WOG – World Of Giants
I seriously doubt very many of you will be in any way familiar with a short-lived T.V. series from 1959 called “WOG – World Of Giants.” It was about Mel Hunter, “a ’special’ special agent”, who had been miniaturized to “the size of a six-inch ruler” behind the Iron Curtain. (Exposure to some unknown rocket fuel ingredient was blamed).
I barely remember it, but it etched upon my toddler brain images of the black and white view from mini-Mel’s perspective of the sole of a giant shoe about to flatten him and the freakishly large fangs of a tabby cat about to devour our mini-spy hero. The show was often recorded with the view of the microman, giving young, formative brains a fear of all things gigant-esque.
This week I was reminded of the aforementioned show by three separate events. One dealt with IT, the other two with physicians. Each reminded me that poor little Mel Hunter was not the only hapless soul who has to live in a World Of Giants. The only difference is his giants were measured in physical stature. In the worlds of healthcare and IT, we measure our giants in terms of gargantuan egos.
My recent encounter with the IT WOG (IWOG) came in the form of an exquisitely arrogant and condescending “support” person with a television service provider I won’t DIRECTly name. When I expressed unhappiness that our bedroom’s brand new HD “box” had stopped working less than 30 minutes after the installer had left, he said, and I quote, “Well, it isn’t like you don’t have reception. You have several other receivers that are working which you can watch, now don’t you?” Gosh, really? I didn’t know that. OK, now I feel better that it’ll take two weeks to get another tech out to repair my brand new box.
The physicians’ WOG (PWOG) is literally littered with episodes of WOGiness. Many docs still feel they should “control” their patients and their patients’ healthcare. Many feel offended that anyone might condone examining their track record and comparing them to so-called “best practices” or “evidence-based” standards. “They don’t know my patients or what’s right for them!” Many docs never volunteer to help their local hospitals (or communities,) yet bitch and moan when the hospital administration doesn’t kowtow to their fancies.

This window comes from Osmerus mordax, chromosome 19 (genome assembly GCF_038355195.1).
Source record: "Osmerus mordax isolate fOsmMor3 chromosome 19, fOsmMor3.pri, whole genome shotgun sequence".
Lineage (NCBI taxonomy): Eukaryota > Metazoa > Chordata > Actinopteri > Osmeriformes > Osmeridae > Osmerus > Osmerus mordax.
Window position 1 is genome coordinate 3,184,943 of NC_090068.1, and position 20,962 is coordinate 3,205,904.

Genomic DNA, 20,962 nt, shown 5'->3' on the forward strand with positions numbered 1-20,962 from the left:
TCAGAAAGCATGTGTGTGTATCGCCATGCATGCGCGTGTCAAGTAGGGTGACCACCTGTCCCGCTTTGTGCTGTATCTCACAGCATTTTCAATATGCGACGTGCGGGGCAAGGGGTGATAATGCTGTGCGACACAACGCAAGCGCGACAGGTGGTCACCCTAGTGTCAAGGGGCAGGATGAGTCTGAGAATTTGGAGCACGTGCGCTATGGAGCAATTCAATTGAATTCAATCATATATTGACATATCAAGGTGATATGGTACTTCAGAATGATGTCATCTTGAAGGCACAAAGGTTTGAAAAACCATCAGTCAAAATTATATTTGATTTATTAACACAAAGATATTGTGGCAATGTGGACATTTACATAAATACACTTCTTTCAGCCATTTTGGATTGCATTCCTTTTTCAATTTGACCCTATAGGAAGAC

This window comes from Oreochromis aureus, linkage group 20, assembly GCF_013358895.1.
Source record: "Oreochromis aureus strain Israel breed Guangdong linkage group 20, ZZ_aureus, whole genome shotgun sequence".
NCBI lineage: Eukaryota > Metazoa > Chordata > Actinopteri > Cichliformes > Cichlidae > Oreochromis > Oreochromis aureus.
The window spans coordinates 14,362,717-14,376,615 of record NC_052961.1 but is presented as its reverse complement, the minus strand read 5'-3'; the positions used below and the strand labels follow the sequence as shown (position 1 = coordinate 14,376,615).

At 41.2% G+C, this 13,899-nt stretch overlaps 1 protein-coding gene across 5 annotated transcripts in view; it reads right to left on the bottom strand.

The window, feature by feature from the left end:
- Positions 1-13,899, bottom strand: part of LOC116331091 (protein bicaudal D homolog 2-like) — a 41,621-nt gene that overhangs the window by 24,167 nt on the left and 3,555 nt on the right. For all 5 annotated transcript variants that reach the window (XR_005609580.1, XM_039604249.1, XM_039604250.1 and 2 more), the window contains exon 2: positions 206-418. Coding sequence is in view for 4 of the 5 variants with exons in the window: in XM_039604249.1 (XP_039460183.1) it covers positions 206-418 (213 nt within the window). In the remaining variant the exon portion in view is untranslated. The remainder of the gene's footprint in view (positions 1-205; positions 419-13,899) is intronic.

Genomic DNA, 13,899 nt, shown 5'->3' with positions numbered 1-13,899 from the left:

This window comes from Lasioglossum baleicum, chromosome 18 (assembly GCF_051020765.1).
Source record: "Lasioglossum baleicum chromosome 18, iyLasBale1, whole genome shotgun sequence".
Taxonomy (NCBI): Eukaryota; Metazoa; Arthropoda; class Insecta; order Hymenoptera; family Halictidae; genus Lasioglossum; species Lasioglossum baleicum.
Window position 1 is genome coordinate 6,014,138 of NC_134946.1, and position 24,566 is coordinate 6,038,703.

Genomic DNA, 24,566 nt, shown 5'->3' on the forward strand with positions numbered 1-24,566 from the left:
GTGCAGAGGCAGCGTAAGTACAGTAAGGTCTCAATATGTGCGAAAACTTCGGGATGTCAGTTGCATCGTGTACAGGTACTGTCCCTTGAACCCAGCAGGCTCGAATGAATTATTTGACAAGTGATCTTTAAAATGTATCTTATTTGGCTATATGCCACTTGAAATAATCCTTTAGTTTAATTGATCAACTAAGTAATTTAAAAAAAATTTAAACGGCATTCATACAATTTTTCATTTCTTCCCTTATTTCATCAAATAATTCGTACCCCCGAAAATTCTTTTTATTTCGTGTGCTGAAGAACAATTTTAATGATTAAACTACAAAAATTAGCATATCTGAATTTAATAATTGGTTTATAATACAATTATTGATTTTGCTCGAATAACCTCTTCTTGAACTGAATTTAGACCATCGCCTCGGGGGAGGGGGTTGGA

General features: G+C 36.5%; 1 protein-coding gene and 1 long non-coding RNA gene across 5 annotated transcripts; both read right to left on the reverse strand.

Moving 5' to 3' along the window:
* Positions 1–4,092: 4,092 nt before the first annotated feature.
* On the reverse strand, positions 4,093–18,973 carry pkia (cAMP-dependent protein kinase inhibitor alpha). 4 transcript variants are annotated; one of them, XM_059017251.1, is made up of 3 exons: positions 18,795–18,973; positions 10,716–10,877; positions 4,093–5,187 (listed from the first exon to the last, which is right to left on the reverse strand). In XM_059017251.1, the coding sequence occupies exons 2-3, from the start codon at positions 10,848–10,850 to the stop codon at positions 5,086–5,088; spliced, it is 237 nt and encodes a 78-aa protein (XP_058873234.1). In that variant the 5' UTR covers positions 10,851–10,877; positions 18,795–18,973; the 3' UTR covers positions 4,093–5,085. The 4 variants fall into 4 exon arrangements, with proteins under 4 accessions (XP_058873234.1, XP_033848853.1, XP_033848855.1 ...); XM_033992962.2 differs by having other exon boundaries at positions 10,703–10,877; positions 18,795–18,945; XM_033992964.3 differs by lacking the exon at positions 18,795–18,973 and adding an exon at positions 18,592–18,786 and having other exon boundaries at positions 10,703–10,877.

Seriously, where else can you bring ten people into a room and get ten completely different opinions (sometimes more!) which are argued with circuitous logic, backed up by conflicting stats ad nauseam, and filtered through gray matter which often refuses to even consider divergent points of view? All of this typically happens with a completely condescending cadence and vocal intonations of downright disdain for anyone who might disagree. Doctors are notorious for their god complexes. But, I swear, IT people are often not too far behind in personal estimation of the value of their knowledge base bank accounts. Hells bells, Helen, even the local computer repair shop guy will often evidence this IT ego elevation.
(Why would anyone ever want to venture into the dual-WOG world of healthcare IT?)
OK, yes, I fully realize I AM a physician and at least a pseudo-IT guy. Maybe it’s my own ego that refuses to see that I am as full of myself as I probably am, but I further swear that most of the time I feel a whole lot like poor old Mel Hunter, constantly watching out for giant falling pencils and carelessly discarded super-sized cigarette butts cast off by the WOG people all about. And I just don’t see the point.
Medicine is, at best, an artistic science. We know far more about how to name medical conditions than we often do about the conditions themselves. People often get better, or not, despite what we pull from our little black bag of medical magic. IT, for all its definitive ones and zeroes with its quantifiable bits and bytes, still often stymies even the most experienced vets. Bill Gates once said he, too, was often frustrated with glitches and ghosts in his machines. So, what’s with all the “ego-tude”?
Truly, there’s not a one of us who couldn’t learn a thing or thirty about a better way to do our jobs or understand our respective fields, is there? So, I suggest we just give up on the pretense that we actually know so very much and abandon our need to make sure that others around us know it. Doesn’t seem all that hard, really … unless … unless there’s a whole lot of IT and medical folks out there who actually feel more like little Mel Hunter than they let on. Maybe all this self-inflation is just an effort to guard against perceived colossal cats and enormous falling filter tips by a whole bunch of folks who, on the inside, feel just like Mel and me.
From the trenches…
“When they discover the center of the universe, a lot of people will be disappointed to discover they are not it.” – Bernard Bailey
Dr. Gregg Alexander is a grunt-in-the-trenches pediatrician and geek. His personal manifesto home page…er..blog…yeh, that’s it, his blog – and he – can be reached throughhttp://madisonpediatric.com or email@example.com.